High-level webcast: Discussing European cybersecurity challenges with stakeholders from EU and member states

Digitalization opens up great opportunities, but at the same time it means that exposure to cyberthreats is increasing. What should we do about that?

Digitalization opens up great opportunities, but at the same time it means that exposure to cyberthreats is increasing. What should we do about that?

High-profile speakers from the EU and member states discussed “Technology that works for people: Why the right level of cybersecurity is crucial for digitalization,” Kaspersky’s first webcast on challenges and requirements for European cybersecurity policy. It seemed we hit the mark with the topic and the speakers: More than 100 participants took part in this interesting exchange of ideas.

One aspect quickly became clear: Digitalization opens up great opportunities, and we have no alternative to it, but at the same time exposure to cyberthreats has increased over recent years. The trend has been accelerating recently because of pandemic lockdowns, with remote working and greater use of the Internet leading to new opportunities for cybercriminals.

The situation also calls for long-term reflection. Luisa Franchina, president of the Italian Association for Critical Infrastructure, challenged European stakeholders to engage in broader thinking about business continuity and crisis management. Trust, transparency, and common security standards should serve as the basis of a more secure digital space, Franchina said.

MEP Axel Voss stressed that policy fragmentation across the EU is a disadvantage. The Union will have to clarify the legislation of the digital single market to be able to react faster in a more effective way, to tackle upcoming cybersecurity challenges, and to achieve cyber-resilience. A transnational dialogue involving all cybersecurity stakeholders is key to shaping the future of cybersecurity, said Voss: “Acting in a united way is the only way.”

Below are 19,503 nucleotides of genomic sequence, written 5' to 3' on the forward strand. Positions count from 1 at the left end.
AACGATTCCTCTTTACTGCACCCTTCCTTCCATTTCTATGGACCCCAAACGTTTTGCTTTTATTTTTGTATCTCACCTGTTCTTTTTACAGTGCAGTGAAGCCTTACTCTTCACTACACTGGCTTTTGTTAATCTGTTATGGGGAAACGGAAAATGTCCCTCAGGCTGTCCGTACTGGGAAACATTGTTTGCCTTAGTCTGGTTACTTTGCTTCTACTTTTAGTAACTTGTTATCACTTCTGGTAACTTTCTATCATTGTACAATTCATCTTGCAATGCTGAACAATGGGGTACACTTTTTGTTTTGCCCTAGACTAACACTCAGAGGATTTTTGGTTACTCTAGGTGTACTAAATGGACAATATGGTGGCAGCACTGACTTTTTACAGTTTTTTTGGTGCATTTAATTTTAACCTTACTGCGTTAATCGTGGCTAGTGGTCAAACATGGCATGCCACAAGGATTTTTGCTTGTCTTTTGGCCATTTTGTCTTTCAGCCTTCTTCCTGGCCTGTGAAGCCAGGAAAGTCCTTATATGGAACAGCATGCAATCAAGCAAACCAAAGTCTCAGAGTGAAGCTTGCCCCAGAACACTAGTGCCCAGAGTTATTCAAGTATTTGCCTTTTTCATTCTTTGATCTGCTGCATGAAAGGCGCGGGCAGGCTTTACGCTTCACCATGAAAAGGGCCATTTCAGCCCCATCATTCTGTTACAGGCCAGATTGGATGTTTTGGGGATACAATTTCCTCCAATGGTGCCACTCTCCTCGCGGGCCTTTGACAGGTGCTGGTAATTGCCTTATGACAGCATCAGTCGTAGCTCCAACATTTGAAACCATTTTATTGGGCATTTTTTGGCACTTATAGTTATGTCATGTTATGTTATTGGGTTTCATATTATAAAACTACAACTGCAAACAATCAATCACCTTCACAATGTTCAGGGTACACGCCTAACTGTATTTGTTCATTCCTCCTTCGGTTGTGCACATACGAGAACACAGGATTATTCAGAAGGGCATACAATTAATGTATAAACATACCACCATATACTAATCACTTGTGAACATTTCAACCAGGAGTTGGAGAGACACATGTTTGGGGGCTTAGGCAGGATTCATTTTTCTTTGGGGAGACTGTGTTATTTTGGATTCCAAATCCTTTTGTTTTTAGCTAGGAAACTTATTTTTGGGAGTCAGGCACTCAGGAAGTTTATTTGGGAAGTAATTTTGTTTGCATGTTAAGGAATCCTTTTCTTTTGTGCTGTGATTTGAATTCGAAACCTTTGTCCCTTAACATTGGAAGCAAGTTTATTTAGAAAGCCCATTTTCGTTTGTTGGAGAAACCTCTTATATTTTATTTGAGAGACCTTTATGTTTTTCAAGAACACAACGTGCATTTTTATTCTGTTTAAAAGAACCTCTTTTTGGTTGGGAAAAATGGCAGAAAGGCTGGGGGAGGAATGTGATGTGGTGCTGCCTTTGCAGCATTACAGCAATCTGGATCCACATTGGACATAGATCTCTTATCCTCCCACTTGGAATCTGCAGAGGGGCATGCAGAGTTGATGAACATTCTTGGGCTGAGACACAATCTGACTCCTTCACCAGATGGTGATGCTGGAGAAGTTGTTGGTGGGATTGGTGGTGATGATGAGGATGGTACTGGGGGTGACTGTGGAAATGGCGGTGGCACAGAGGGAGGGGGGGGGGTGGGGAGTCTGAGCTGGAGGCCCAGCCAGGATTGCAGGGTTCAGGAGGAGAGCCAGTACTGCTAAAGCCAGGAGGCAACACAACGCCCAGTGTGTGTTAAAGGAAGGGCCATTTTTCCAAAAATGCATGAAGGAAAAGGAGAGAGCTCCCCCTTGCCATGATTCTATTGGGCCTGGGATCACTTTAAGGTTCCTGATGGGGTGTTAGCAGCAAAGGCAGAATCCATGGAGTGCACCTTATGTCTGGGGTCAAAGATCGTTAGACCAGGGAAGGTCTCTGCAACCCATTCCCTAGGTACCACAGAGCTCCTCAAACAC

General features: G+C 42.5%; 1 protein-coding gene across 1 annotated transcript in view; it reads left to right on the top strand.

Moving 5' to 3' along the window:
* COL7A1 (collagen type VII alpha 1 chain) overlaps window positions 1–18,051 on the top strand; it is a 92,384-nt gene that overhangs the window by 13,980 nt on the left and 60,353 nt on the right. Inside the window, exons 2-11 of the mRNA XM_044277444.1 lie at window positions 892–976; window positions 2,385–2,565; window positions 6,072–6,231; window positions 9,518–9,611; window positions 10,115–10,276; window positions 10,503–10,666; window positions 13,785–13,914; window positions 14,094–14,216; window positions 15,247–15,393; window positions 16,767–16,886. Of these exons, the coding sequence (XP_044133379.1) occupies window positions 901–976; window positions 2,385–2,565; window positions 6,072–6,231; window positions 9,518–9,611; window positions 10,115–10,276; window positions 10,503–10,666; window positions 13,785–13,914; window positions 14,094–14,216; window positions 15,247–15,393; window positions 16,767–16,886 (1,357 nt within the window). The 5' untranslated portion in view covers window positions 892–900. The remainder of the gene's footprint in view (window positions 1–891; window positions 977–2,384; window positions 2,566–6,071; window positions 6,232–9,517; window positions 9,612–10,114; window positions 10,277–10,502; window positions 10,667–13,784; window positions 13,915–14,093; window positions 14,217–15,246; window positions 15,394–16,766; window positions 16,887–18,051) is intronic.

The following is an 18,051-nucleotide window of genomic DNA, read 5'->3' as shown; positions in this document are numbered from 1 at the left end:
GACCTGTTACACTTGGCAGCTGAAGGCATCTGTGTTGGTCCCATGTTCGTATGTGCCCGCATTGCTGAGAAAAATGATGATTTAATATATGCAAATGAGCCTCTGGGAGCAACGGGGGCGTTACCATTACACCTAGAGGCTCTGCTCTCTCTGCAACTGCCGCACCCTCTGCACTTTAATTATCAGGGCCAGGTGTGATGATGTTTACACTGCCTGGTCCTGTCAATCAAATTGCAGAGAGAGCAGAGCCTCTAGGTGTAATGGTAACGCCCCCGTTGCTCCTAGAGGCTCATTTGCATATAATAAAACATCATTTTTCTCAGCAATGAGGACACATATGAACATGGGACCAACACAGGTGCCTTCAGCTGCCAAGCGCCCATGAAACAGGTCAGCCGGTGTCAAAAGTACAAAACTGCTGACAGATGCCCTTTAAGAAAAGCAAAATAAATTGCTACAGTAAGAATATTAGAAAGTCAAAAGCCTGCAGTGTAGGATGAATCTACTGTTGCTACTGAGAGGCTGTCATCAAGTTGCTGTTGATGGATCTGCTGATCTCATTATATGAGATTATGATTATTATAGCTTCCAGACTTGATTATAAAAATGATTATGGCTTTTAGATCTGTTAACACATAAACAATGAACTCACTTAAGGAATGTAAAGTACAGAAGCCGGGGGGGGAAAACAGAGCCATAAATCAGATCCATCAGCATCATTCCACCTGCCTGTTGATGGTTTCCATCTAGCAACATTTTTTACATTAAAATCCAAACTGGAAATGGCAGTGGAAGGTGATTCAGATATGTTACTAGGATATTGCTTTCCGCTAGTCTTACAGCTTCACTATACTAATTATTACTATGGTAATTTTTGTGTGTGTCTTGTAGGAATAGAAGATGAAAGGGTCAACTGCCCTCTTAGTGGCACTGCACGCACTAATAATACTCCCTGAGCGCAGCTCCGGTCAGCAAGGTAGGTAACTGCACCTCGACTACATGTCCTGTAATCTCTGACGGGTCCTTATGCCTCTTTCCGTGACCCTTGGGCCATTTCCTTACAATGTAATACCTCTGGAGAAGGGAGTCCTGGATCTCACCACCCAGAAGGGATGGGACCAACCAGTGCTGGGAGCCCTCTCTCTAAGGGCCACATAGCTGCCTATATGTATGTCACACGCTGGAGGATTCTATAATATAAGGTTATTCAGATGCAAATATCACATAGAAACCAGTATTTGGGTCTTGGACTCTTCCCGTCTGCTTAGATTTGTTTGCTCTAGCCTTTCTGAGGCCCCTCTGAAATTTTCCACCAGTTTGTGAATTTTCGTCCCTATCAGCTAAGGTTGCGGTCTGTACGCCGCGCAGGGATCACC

MP Eric Bothorel, member of the French National Assembly, highlighted a massive digital shift — more than 8 million French people moving to remote work — that has increased exposure to cyberattacks. Regarding this shift, which was executed in an emergency, he commented, “We have to deal with that, and now manage the risk.”

Cyberimmunity might be the solution. According to Eugene Kaspersky, current risk-management methods are not sufficient to protect complex infrastructure today. And, lacking a working model, we need to redesign the architecture of all systems toward security-by-design. In other words, according to Kaspersky: “Security should become the DNA of systems. It is the only way to make them truly unhackable.”

Jakub Boratyński, acting director of Digital Society, Trust & Cybersecurity (Directorate H) at the European Commission, observed that at the policy level, the challenge is to identify the right mix of incentives to keep an acceptable level of cybersecurity risks. Further EU regulation should also assign responsibilities to all involved parties — from states to security vendors and IT users — in a proportionate way.

Watch the recording of the webcast:

We would be pleased to continue this dialogue on the crucial role of trust, transparency, and common security standards as well as the importance of cross-border and cross-sector cooperation with the whole cybersecurity community in the future. We are convinced that by doing so, we can all contribute to a more secure digital space at national, European, and global levels.

If you are interested in participating in further policy-related webcast organized by Kaspersky, please e-mail us at Kaspersky.EU-Policy@political-intelligence.com.